Charm bracelets in gold, silver, wood and glass, intricately cast and designed with gemstones or semiprecious stones transformed a modest family-run store into global brand, pandora.
In 1982, goldsmith Per Enevoldsen and wife Winnie opened a family-run jewellery shop in Copenhagen. The couple travelled to Thailand often to import and sell jewellery. As the demand for their jewellery grew, their focus shifted towards wholesale. In 1987, the company moved to larger premises and two years later, hired in-house designers and established a manufacturing site in Thailand. With most production cost and efficient supply chain, the couple sold inexpensive hand-finished rings, necklaces, earrings, watches and charm bracelets in gold, silver, wood, platinum and Morano glass, intricately cast and designed with gemstones or semiprecious stones. The charm bracelets were a hit and transformed the modest family-run store into global brand, Pandora.
Fine jewelers who couldn’t sell diamonds found a lifeline in Pandora and in turn the company benefited. In no time, it began selling worldwide and became the third largest jewellery firm in the US with analysts referring to it as the “middle-class Tiffany.” The company opened a large scale crafting facility in Gemopolis, skirting Bangkok, and more recently, a crafting facility in Northern Thailand and Triple A facility in Gemopolis. In 2008, Danish private equity firm Axcel acquired sixty per cent of the brand and in 2010, Pandora was listed on NASDAQ OMX Copenhagen Stock Exchange. However, it couldn’t sustain the growth and revenues began declining. Analysts chalked it to the ambitious private equity firm pushing it too far to make profits on the stock market.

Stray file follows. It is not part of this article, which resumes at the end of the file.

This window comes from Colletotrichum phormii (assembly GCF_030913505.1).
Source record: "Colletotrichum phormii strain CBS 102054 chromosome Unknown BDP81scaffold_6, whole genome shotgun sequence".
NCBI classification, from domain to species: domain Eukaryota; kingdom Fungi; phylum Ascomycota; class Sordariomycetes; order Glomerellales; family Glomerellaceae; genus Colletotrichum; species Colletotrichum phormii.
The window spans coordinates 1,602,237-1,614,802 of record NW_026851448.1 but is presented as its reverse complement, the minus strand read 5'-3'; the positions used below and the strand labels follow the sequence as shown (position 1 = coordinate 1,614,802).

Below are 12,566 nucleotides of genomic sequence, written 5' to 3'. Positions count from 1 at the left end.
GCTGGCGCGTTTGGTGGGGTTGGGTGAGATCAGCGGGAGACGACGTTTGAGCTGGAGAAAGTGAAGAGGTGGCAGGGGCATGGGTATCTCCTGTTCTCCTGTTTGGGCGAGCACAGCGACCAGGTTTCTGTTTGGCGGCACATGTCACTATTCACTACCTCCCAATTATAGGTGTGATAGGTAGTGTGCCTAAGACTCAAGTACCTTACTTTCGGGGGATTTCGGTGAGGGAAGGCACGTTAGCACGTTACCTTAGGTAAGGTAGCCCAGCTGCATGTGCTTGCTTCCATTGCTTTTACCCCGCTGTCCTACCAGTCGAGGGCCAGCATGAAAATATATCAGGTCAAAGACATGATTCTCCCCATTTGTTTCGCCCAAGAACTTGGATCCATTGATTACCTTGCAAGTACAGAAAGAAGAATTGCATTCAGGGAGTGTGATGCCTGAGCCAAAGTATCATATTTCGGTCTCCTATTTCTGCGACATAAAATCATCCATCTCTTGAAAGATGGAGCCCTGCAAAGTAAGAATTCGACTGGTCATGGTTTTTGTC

Pandora’s vision was one of quality jewellery and bulk wholesale, with affordable pricing.
Pandora tapped into consumers’ desire for specialised jewellery. It designs, manufactures and markets hand-finished contemporary jewellery made from quality materials, at affordable prices.